Section Five

Recovery Oriented Approach Teaching activities and resources



This section supports educators with the knowledge and skills required to incorporate the foundational concept of a recovery-oriented perspective into mental health and addiction entry-level nursing curricula.


At the end of this section, the educator will:

  • Identify definitions, relevant theories and principles of recovery.
  • Understand concepts related to dignity, hope, empowerment and resilience.
  • Identify differences between medical model versus recovery models.
  • Identify barriers and facilitators to recovery. Acknowledge the importance of experiential knowledge (i.e., lived client experience/family experience).
  • Understand the nurse’s role in adopting a recovery perspective, including identify strategies to promote recovery.

CASN/CFMHN Competencies

2.2, 2.3, 2.10, 3.2, 3.3, 3.4, 3.7, 4.1, 4.2, 4.3

Recovery Perspectives

The concept of “recovery” in mental health refers to living a satisfying, hopeful, and contributing life, even when mental health problems and mental illnesses cause ongoing limitations. Recovery — a process in which people living with mental health issues and mental illnesses are actively engaged in their own journey of well-being — is possible for everyone. Recovery journeys build on individual, family, cultural, and community strengths and can be supported by many types of services, supports, and treatments. Recovery includes a process of refining oneself, learning to accept one’s vulnerabilities, overcoming stigma, discrimination, looking beyond what is lacking in one’s life, regaining responsibility, control and hope in one’s life and becoming involved in meaningful social activities and community citizenship (Snow, 2010). The process for recovery requires genuine interest, and open and transparent therapeutic relationships where the client and health-care provider work in partnership to establish mutual goals (Snow, 2010). Specifically, a recovery model for mental health expands on clinical dialogues to include valued life goals, facilitates hope through education about realistic possibilities and probability of recovering to the point of having a good quality of life, is holistic and treats the person as a person, is sensitive to labeling and stigma and understands the importance of theraputic relations.

Implementing recovery-oriented practices that will enhance health outcomes and quality of life for people with lived experience and their families is at the heart of the Mental Health Commission of Canada’s Mental Health Strategy for Canada, and stands on two pillars:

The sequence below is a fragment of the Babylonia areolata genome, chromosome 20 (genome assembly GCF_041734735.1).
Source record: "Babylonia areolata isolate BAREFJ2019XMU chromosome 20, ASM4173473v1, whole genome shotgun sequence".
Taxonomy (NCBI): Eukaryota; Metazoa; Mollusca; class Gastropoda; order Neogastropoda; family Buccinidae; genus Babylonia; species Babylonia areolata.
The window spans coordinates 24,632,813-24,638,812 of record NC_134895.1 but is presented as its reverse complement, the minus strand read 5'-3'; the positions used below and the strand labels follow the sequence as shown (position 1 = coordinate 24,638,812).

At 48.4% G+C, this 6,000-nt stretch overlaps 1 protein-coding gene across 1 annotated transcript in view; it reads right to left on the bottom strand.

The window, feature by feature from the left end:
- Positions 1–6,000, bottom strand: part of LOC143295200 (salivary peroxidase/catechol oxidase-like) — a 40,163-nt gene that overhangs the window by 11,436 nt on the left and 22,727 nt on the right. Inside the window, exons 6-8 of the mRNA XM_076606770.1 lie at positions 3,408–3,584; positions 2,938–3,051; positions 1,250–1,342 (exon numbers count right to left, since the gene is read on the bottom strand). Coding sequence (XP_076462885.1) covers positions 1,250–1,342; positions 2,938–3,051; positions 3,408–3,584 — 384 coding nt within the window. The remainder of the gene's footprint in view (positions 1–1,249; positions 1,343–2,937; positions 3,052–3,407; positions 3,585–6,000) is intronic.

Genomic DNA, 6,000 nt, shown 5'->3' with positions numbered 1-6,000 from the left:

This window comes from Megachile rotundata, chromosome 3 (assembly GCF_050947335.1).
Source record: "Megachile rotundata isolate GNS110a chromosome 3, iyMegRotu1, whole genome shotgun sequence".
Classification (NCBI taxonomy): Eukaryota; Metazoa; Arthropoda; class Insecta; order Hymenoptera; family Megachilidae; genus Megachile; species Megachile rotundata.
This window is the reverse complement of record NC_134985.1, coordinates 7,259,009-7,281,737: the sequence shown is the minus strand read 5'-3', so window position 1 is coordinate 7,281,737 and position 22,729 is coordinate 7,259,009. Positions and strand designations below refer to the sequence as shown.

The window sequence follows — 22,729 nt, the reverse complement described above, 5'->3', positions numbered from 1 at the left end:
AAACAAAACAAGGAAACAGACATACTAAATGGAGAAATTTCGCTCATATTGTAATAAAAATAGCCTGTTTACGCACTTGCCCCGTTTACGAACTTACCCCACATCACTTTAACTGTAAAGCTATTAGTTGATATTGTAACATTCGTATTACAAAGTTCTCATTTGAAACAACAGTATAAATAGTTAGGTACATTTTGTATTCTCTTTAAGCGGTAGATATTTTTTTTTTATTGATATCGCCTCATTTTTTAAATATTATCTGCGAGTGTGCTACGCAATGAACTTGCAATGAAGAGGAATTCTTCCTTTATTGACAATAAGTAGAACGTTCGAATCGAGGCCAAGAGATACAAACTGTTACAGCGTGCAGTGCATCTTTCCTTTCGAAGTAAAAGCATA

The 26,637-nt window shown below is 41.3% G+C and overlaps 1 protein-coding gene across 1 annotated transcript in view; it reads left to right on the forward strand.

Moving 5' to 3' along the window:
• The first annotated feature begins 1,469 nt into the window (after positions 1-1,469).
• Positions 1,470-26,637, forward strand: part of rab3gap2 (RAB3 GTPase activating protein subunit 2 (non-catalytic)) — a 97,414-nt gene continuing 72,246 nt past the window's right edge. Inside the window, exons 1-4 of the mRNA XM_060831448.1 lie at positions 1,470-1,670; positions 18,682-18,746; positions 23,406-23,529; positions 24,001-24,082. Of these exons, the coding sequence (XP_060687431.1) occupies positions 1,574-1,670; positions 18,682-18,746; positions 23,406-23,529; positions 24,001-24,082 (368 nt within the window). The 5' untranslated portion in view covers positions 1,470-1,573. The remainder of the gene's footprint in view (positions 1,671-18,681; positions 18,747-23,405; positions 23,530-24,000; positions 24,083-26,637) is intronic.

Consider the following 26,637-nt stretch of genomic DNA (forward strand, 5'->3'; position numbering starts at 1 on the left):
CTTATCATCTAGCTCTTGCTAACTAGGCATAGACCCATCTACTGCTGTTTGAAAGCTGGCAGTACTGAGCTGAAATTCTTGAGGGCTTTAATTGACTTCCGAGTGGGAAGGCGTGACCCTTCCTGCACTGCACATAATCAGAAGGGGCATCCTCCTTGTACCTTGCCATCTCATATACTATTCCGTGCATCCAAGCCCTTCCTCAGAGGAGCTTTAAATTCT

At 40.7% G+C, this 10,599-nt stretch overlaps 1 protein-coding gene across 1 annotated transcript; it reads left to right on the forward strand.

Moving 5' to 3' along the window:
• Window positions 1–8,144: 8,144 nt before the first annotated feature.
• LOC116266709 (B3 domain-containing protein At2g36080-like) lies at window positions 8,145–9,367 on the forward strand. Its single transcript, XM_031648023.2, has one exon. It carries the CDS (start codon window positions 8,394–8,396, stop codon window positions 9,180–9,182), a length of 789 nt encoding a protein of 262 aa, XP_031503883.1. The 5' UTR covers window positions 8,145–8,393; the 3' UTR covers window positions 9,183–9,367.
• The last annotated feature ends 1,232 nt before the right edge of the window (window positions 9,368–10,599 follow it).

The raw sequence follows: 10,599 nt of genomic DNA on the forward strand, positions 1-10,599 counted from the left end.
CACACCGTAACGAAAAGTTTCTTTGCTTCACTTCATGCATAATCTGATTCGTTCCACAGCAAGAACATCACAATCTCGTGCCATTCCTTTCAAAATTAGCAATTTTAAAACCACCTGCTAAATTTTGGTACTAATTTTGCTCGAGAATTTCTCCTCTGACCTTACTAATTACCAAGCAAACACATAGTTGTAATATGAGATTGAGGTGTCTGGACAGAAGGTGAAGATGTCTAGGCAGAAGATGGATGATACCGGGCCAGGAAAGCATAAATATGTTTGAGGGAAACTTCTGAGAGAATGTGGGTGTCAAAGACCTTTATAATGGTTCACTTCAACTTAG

1. Recovery approaches recognize that each person is unique and has a right to determine their recovery journey. Using a recovery-orientated approach, clients take an active role in determining their own treatment paths (Cirpili & Shoemaker, 2014; Mental Health Commission of Canada, 2015).
  2. Recovery approaches provide recognition that individuals live in complex societies where there are many intersecting factors (biological, psychological, social, economic, cultural, and spiritual) which have an impact on health and well-being.

The nurses' role in recovery

Future nurses must understand how the recovery perspective guides nurses’ engagement with clients along the spectrum of care. Nurses can support recovery with the client by understanding the recovery perspective’s overarching guiding principles of dignity, hope, resilience, relationships, creating meaning of one’s life, and self-efficacy in each person’s unique and evolving journey (Deegan, 1988; Forchuk, 2003; Jacobson, 2012; Jacobson & Curtis, 2000). Nurses can also provide support by:

  • Understanding recovery is personal and unique to each individual.
  • Understanding each individual has a right to their own path and journey towards wellness.
  • Honouring diversity.
  • Being culturally responsive and safe.
  • Facilitating interconnections between community and health-related resources for their care.
  • Fostering and building positive environments that address clients’ true needs and fostering a culture and language of hope (Cirpili & Shoemaker, 2014 & Mental Health Commission of Canada, 2015).

Moreover, the perspective acknowledges that recovery is:

  • A long-term process of internal change, and that these internal changes are processed through various stages (Substance Abuse and Mental Health Service Administration [SAMHSA], 2005).